What does the vacuum do for
The vacuum back is a modification made to
the camera's film holder. Its primary
purpose is to hold the film completely
flat during the exposure. Especially
with fast f-ratio optical systems, the
slight bowing of the film in commercial
film holders will cause parts of the
image to end up out of focus.
The secondary purpose of the vacuum
system is to draw air through a dessicant
so that only dry air is comes in contact
with the film during exposure. Moisture
in the air can cause curling and/or
desensitization of hypered film during an
exposure. The severity of this problem
depends on your environment -- a humid
tropical location requires more attention
to this than a dry mountain top. When a
dessicant reservoir will be used, a
larger vacuum pump is recommended.
Why do the astro cameras use 220
film and not 120 film?
Unlike 220 film, 120 film has a
paper backing behind the film. This
interferes with the vacuum plate's
ability to hold the film flat. However,
120 film can be "modified" in a darkroom
procedure to remove the paper backing
(see Hutech's procedure:
Converting 120 Film for Astro Camera Use).
Why is focusing such a big issue?
Precise focusing of an astronomical
camera is a "big deal" if you wish to
get the best performance possible out of
your astrophoto system. Not only does it
allow big enlargements to be made, but
also insures that the full sensitivity of
the film is used. Better focus means
stars are focused to a smaller area on
the film, allowing more chance for the
film to react to the light of dim
objects. Precise focusing can make the
difference between a good astrophoto and
The traditional focuser for normal
photography consists of using your eye to
judge an image projected onto a
ground-glass screen. This is inadequate
for astrophotography because of the low
light level, variability in quality
(and fatigue)of the photographer's eye,
and inadequate magnification to reach the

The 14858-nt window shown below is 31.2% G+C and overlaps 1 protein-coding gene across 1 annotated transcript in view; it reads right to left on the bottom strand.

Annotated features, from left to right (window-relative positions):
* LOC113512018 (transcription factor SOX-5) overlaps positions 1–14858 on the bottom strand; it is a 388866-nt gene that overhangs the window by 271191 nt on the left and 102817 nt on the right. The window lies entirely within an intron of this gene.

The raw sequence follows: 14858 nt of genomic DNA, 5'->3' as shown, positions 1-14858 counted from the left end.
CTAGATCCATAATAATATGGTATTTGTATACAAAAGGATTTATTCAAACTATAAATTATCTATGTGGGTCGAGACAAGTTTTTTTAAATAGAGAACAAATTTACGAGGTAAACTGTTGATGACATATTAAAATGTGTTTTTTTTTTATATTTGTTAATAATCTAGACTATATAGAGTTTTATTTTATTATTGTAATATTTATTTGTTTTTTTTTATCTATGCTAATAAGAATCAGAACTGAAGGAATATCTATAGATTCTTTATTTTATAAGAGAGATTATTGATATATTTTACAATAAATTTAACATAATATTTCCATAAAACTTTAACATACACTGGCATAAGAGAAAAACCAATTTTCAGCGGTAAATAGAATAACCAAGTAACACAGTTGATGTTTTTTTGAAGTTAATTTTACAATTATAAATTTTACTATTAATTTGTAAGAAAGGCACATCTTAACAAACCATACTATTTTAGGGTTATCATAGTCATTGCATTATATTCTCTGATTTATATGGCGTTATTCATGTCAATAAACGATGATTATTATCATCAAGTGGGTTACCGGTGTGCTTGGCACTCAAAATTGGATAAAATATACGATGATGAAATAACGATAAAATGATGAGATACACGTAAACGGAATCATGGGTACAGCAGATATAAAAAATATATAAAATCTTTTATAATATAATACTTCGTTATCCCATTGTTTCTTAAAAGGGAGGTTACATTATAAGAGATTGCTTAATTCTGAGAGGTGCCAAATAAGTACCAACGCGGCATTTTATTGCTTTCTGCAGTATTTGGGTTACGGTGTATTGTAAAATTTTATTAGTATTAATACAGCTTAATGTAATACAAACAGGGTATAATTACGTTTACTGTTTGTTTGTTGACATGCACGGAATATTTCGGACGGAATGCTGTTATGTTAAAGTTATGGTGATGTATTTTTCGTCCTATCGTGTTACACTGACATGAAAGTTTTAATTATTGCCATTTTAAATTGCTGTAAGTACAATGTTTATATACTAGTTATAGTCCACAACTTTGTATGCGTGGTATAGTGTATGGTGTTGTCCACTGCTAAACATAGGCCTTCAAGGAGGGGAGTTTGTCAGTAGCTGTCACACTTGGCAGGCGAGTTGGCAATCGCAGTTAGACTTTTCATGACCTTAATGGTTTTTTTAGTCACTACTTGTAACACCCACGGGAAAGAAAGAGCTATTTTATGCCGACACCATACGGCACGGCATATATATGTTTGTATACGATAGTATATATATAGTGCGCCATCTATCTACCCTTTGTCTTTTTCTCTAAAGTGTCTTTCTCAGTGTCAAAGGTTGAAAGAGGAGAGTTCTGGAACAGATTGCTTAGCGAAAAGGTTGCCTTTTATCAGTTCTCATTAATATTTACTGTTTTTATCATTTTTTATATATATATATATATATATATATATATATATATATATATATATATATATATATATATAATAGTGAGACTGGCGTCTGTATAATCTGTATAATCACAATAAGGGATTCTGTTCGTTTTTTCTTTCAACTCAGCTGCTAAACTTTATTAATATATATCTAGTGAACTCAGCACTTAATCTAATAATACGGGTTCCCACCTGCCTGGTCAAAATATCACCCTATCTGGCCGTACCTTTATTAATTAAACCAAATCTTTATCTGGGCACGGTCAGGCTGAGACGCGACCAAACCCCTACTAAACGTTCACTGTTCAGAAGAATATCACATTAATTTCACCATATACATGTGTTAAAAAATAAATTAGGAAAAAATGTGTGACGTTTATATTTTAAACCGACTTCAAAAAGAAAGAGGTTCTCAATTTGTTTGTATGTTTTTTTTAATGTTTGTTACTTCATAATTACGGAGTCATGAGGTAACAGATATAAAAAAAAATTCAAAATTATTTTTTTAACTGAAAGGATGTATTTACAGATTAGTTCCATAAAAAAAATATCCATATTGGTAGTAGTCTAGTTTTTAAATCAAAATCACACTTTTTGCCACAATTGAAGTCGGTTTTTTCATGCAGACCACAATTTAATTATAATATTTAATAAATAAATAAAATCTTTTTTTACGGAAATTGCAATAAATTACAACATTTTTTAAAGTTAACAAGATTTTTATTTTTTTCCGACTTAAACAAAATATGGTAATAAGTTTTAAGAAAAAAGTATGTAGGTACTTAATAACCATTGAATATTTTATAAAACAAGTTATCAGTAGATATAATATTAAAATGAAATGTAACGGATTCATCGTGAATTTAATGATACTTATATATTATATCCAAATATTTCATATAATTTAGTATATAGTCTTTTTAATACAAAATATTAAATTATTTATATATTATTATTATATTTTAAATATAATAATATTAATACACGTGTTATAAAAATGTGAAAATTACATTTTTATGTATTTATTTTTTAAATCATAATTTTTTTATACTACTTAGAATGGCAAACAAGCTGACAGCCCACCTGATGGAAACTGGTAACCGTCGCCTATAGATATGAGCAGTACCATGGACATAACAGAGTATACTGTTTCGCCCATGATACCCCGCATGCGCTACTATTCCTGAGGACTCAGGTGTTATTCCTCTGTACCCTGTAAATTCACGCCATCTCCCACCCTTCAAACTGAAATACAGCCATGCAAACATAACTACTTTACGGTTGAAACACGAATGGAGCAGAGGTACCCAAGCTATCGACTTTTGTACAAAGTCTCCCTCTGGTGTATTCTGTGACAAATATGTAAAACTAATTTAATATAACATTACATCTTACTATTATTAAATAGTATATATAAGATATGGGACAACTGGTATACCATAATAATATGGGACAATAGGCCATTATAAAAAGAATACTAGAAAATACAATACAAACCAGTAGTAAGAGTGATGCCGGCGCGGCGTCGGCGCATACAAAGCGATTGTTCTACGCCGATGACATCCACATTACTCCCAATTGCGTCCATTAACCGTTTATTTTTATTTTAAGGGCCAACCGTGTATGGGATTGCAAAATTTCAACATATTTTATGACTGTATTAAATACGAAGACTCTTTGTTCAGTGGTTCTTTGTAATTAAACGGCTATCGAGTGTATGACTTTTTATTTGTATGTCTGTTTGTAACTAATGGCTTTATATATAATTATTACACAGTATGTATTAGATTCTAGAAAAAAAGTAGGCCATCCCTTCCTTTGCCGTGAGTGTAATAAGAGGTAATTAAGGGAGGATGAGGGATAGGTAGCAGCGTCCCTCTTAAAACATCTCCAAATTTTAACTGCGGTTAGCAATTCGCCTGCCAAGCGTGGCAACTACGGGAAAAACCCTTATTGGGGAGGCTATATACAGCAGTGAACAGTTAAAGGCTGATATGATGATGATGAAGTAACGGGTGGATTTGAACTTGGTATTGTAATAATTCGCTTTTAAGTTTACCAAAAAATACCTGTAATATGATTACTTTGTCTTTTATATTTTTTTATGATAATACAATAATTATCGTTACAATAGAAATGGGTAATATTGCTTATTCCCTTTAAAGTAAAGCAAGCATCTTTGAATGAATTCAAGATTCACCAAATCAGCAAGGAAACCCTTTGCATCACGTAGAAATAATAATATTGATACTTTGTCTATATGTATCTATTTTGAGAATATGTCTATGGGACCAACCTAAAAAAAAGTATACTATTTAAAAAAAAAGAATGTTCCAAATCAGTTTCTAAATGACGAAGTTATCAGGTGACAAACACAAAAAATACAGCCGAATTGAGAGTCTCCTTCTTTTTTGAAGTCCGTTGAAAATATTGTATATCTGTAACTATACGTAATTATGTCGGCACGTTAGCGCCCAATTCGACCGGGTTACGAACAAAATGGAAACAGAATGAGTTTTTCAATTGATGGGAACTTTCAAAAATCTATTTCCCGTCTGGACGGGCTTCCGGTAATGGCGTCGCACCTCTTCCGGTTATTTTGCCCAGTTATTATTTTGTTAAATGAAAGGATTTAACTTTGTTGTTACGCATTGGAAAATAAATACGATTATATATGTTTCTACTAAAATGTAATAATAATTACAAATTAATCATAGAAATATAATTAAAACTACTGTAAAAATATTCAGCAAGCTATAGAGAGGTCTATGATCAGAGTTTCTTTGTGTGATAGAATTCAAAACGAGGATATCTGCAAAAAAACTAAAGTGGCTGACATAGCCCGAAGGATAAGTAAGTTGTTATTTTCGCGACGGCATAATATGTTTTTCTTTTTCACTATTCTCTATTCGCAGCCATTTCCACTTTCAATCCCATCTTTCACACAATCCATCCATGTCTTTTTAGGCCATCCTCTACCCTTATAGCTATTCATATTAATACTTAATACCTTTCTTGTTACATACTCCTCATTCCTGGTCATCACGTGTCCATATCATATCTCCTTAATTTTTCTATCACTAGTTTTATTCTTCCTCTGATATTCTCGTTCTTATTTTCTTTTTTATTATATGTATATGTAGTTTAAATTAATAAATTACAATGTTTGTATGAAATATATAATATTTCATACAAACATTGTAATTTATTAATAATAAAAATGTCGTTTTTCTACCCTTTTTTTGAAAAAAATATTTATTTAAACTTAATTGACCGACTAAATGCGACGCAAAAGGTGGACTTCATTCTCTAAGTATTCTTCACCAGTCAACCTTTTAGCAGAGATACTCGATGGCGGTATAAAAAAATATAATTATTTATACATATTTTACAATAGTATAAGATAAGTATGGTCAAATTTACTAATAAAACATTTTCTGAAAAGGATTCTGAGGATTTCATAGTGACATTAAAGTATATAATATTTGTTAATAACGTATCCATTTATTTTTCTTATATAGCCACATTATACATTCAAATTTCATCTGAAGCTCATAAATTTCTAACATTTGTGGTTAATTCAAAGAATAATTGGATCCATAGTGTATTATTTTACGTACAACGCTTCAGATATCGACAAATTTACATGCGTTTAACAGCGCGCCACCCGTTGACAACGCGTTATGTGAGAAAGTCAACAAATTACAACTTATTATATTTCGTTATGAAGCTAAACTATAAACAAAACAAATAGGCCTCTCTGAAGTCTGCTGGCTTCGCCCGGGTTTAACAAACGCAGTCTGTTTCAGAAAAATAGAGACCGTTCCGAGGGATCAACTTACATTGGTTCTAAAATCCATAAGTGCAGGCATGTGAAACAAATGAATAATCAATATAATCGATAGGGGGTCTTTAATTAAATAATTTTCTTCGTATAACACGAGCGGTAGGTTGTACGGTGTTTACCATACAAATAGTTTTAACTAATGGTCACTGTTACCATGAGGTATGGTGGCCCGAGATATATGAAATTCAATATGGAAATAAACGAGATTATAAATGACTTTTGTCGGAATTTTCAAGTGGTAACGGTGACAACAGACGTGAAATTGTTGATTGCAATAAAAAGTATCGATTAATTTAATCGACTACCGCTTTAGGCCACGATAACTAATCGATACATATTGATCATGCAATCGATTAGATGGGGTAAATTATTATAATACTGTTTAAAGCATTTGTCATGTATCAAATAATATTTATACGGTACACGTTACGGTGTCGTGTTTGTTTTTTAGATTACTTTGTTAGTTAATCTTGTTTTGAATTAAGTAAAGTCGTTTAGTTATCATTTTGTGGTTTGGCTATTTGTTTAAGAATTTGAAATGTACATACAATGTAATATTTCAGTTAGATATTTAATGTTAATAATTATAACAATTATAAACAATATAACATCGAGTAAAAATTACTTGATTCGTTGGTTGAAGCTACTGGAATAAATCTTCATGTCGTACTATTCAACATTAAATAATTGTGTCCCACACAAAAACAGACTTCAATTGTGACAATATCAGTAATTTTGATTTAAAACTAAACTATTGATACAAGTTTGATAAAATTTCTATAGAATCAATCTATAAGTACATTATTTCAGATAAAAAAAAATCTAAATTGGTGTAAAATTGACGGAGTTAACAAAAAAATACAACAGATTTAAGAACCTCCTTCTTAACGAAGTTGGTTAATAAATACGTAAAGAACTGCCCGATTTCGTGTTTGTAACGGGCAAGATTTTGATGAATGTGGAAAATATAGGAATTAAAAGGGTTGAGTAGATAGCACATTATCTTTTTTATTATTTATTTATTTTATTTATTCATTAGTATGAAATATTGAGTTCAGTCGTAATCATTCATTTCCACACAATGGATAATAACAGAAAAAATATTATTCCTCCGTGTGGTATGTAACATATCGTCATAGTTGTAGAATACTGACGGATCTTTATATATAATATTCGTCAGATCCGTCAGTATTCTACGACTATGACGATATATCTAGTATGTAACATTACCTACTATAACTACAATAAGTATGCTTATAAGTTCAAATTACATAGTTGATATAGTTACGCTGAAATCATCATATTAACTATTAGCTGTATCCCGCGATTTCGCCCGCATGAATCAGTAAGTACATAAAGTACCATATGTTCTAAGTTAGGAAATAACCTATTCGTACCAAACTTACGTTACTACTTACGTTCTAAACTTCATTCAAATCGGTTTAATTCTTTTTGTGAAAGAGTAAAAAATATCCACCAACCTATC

level of focus necessary to critically
focus a lens. The last point is
especially important with fast f-ratio
telescopes such as the Borg line.
Hence astro cameras generally use an
eye-independent precision method such as
the knife-edge or Ronchi screen
technique. In practice, this means a
precision focuser is supplied with each
camera which is calibrated to the film
plane for the camera. When focusing,
the camera body is removed and the
focuser is substituted. After focusing,
the camera is replaced for the shot.
Precision machining of the camera and
focuser components assure that this can
Can I use one focuser for several
cameras or film holders?
In general it is possible to do this with
the precision machined astro cameras.
Buying them at the same time as the
focuser or sending an older camera back
for matching at the time of purchase will
insure that this is the case.
For commercial camera systems such as the
Pentax 67, this is not generally possible
due to the manufacturing differences
between cameras. The best that can be
done is to set the focuser for a
Can I calibrate the focuser myself?
This can be done yourself but requires
the proper tools and care. It is best
done by using a micrometer to measure the
camera flange-to-film plane distance as
is done at Hutech (see
Focuser Calibration procedure).
Alternatively, the camera can first be
focused precisely (usually by placing